Now, Tutu Tuesday is a weekly opportunity for PS 3 students to challenge dominant gender norms, learn more about themselves and build a supportive environment for transgender students.

“It doesn’t matter what people wear or look like, they’re still the same person,” DeShields, the school’s chapter leader, said at Tutu Tuesday on Feb. 6. “We need, as a community, to support each …

The staff of PS 239 in Ridgewood, Queens showed their love for public schools.

Pride and prejudice

To commemorate the one-year anniversary of Betsy DeVos’ appointment on Feb. 7, UFT members across New York City celebrated their public schools during National Public School week Feb. 5-9. Many used the hashtag #PublicSchoolProud on social media to show off pictures of their celebrations.

Salguero, at the piano, leads her students in song.

Striking a chord

For her exemplary blending of science and music instruction, Salguero won the 2018 Grammy Music Educator of the Year award.

Member Spotlight

Freddie Cole, P 754, the Bronx
Chapter Leader Shoutout

Kudos to Freddie Cole, P 754, the Bronx

When his principal unilaterally increased the teaching load of teachers of severely emotionally disturbed students in his multi-site high school, P 754 Chapter Leader Freddie Cole immediately filed a grievance — and won.

Hannah Brancato
What I Do

What I do: Hannah Brancato, teacher team leader

Brancato, a member of the UFT’s Teacher Assigned Chapter, supports 24 teacher leaders — new positions created in the 2014 UFT-DOE contract — in 11 schools in Brooklyn’s District 14.

Around the UFT

Students and staff welcome the Sing for Hope piano to its new home at Pathways t

Pathways to Graduation HS gets Sing for Hope piano

A colorful Sing for Hope piano, which spent the summer in Brooklyn Park, now has a home at Pathways to Graduation HS, where it "fills a desperate need for a positive focus and helps our music program grow,” says one teacher.

Teacher Trish Strombeck of Curtis HS on Staten Island shares an “aha” moment wit

Braille Challenge

More than 20 blind and visually impaired students ages 5 to 21 competed in the third annual New York City Braille Challenge on Feb. 10 at P 721 in Elmhurst, Queens, hoping to score enough points to move on to the final round in California in June.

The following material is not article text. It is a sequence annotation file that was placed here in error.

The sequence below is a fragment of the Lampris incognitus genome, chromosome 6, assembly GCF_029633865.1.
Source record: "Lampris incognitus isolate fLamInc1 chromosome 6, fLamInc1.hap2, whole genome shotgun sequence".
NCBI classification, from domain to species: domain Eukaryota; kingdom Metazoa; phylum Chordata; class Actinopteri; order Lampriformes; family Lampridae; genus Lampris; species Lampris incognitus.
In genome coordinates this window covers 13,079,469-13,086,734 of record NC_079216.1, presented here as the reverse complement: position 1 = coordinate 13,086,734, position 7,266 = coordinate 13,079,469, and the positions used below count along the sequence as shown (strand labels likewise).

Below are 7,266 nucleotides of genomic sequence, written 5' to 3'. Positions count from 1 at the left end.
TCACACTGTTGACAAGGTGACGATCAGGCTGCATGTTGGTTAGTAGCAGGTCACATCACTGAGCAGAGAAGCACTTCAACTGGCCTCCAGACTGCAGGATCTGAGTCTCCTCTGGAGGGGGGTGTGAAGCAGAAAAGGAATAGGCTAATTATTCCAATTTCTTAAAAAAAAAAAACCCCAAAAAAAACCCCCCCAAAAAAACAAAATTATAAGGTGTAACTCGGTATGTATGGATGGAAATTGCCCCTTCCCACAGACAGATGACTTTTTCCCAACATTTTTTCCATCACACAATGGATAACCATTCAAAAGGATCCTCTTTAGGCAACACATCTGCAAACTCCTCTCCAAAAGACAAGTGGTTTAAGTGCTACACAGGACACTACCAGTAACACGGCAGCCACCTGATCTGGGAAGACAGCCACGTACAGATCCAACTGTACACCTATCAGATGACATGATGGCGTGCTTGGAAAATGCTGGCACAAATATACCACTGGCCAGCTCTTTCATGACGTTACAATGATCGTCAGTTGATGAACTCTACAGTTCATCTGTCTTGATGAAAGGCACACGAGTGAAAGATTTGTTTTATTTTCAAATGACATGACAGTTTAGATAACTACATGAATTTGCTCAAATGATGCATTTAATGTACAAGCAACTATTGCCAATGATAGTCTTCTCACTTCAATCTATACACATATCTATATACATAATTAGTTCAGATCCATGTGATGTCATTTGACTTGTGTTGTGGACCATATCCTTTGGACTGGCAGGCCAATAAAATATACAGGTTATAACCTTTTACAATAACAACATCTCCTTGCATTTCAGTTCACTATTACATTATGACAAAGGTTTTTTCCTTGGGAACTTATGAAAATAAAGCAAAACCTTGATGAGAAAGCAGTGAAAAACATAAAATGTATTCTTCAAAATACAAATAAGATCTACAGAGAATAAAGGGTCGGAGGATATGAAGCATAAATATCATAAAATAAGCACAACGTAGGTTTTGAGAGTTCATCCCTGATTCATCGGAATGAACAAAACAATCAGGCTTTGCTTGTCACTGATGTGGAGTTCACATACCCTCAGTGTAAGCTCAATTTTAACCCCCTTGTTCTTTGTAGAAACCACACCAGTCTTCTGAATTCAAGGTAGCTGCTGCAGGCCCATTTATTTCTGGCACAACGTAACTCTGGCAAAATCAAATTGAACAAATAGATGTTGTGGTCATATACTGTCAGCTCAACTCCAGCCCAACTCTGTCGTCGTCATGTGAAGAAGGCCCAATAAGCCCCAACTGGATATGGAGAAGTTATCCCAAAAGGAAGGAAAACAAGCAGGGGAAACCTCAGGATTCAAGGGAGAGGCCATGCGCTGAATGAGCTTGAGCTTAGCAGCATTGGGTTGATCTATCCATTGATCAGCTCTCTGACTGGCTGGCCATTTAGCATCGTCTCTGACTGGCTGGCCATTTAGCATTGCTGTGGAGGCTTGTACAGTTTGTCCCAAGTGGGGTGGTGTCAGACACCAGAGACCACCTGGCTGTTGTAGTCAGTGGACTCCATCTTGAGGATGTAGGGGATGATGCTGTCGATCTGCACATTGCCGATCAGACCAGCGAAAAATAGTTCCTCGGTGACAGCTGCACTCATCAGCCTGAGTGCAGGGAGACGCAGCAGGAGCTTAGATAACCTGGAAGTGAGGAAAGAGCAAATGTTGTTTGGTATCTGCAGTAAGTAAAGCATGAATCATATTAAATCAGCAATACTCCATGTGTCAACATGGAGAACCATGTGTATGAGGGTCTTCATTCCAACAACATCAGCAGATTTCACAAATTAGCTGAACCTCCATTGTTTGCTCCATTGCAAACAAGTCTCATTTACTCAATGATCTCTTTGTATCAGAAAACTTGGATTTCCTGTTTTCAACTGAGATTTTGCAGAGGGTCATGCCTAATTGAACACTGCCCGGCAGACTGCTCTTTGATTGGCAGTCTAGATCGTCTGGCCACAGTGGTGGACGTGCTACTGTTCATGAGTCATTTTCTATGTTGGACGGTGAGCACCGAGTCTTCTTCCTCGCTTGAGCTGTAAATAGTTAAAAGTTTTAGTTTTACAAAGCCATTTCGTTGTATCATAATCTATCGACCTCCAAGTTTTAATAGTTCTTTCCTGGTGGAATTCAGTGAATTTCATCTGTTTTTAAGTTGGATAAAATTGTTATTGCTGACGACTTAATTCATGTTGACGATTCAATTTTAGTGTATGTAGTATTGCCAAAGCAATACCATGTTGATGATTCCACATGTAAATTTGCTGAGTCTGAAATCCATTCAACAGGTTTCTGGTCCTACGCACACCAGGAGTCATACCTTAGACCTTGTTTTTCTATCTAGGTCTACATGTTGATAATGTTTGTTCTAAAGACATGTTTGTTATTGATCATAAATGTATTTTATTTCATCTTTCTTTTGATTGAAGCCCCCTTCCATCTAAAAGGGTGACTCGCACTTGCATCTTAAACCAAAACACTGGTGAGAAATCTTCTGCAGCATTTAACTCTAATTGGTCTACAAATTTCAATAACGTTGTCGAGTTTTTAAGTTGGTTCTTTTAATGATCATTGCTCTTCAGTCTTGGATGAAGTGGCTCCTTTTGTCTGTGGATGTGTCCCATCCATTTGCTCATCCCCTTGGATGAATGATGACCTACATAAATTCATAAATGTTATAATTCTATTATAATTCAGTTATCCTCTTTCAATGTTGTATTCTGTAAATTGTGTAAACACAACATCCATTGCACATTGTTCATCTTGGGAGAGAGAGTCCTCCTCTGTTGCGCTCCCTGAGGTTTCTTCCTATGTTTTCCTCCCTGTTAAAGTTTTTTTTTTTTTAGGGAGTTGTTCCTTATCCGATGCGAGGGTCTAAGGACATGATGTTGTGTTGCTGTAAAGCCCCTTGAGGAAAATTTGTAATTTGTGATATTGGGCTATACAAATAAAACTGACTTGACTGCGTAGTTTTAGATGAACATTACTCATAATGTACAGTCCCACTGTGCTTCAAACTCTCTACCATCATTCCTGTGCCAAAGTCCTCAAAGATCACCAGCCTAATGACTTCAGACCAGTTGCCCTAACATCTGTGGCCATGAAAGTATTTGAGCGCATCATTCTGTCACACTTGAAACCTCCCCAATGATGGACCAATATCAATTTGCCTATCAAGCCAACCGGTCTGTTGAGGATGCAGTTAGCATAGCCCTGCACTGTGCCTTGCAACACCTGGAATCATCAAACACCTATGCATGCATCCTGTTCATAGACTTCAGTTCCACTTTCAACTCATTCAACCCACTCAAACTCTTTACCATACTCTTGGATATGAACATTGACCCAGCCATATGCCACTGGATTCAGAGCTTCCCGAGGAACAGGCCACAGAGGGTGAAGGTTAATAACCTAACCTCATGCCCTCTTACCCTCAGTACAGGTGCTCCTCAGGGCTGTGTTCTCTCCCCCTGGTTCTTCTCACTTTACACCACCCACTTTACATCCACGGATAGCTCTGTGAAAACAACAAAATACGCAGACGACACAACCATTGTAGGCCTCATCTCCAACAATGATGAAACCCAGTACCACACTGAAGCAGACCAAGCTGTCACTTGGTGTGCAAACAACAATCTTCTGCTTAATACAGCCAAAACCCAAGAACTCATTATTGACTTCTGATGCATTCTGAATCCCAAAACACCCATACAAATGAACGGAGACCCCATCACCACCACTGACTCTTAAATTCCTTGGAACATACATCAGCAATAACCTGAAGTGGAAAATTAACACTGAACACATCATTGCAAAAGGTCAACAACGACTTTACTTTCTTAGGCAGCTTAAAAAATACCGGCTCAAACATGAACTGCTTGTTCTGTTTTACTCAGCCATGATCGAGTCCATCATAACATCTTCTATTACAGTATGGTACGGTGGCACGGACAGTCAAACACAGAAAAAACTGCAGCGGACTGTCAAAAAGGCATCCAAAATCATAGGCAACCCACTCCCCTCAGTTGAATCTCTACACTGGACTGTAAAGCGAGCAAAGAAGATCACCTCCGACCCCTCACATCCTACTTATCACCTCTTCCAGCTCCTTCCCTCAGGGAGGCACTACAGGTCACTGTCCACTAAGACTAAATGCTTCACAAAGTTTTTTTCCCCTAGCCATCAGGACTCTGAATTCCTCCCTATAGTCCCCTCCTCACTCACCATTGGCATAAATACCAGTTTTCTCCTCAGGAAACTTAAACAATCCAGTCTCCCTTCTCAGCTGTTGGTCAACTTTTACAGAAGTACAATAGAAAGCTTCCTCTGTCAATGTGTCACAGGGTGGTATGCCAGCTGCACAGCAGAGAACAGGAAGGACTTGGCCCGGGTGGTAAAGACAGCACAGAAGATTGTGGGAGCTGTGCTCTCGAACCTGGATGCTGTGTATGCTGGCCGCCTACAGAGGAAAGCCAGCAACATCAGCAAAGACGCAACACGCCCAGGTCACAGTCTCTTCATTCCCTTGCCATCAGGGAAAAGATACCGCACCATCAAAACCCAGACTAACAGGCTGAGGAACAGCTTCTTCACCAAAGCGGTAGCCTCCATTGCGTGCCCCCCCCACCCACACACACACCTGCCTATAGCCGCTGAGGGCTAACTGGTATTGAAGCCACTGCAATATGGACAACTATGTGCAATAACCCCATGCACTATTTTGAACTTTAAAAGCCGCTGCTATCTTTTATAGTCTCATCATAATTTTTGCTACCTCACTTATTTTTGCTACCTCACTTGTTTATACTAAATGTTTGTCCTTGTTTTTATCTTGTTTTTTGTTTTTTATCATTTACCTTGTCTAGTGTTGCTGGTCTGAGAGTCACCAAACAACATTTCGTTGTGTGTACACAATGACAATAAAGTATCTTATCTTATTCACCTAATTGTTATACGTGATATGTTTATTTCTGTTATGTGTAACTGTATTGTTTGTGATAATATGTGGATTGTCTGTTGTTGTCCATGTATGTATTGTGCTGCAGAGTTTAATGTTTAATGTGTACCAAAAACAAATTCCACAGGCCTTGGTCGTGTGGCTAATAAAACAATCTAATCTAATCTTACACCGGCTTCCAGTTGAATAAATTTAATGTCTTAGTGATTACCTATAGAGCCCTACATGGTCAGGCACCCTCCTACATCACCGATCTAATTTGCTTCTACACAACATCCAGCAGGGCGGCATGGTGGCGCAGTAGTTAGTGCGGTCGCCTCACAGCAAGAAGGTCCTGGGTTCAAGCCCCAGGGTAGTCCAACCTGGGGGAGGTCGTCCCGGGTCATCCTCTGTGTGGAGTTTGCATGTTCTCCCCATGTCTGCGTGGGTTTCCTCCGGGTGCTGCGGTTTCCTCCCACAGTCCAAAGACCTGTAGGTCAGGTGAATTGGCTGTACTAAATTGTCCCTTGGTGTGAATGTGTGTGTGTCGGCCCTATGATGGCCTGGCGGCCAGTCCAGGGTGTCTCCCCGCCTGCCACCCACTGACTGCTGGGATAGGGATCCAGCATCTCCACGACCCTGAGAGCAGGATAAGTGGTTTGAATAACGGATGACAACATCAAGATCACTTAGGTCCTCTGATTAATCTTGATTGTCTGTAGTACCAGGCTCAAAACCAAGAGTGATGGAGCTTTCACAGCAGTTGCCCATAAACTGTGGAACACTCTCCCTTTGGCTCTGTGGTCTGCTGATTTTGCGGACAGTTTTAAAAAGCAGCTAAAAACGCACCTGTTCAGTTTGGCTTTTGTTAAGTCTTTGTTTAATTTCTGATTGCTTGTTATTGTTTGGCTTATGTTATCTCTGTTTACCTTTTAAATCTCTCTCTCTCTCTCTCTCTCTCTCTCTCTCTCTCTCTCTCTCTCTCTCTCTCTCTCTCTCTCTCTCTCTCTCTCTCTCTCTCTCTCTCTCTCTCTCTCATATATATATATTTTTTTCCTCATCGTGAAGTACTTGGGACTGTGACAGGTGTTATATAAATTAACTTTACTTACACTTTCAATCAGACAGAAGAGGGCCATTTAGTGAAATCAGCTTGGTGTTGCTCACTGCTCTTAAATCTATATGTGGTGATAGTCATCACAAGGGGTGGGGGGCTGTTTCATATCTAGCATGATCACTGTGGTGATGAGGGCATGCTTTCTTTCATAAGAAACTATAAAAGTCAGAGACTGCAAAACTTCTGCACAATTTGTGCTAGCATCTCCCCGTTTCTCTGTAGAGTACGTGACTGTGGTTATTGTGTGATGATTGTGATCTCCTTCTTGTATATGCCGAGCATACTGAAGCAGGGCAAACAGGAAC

UFT-AFT student debt clinic

For the third year in a row, the UFT and the AFT teamed up to offer student debt clinics in each of the UFT’s borough offices this winter.

UFT African Heritage Committee Awards Dinner

“Don’t be asleep when it comes to the political climate we’re engaged in,” said Anthony Harmon, the UFT director of parent and community outreach and the event’s organizer, explaining the Stay Woke theme of the 15th annual UFT African Heritage Committee Awards Dinner on Feb. 2.

Keeping the conversation going are (from left) Rosie Cortijo, the corresponding

School Secretaries Seminar

School secretaries had a chance to network with colleagues from throughout the city and enjoyed workshops presented by the UFT and the city Department of Education at their annual seminar on Jan. 27 at UFT headquarters in Manhattan.

More in Around the UFT

You Should Know

You Should Know

NYSUT journal seeks articles

The 12th volume of NYSUT’s academic journal Educator’s Voice is seeking proposals for articles that showcase practices or programs in any grades on the topic of culturally responsive teaching. The deadline is June 15.

You Should Know
9/11 memorial group tour

9/11 Tribute Museum seeks educators

The 9/11 Tribute Museum in Lower Manhattan is seeking 9/11-connected educators to share their stories with visitors in the museum and on walking tours on the Memorial Plaza.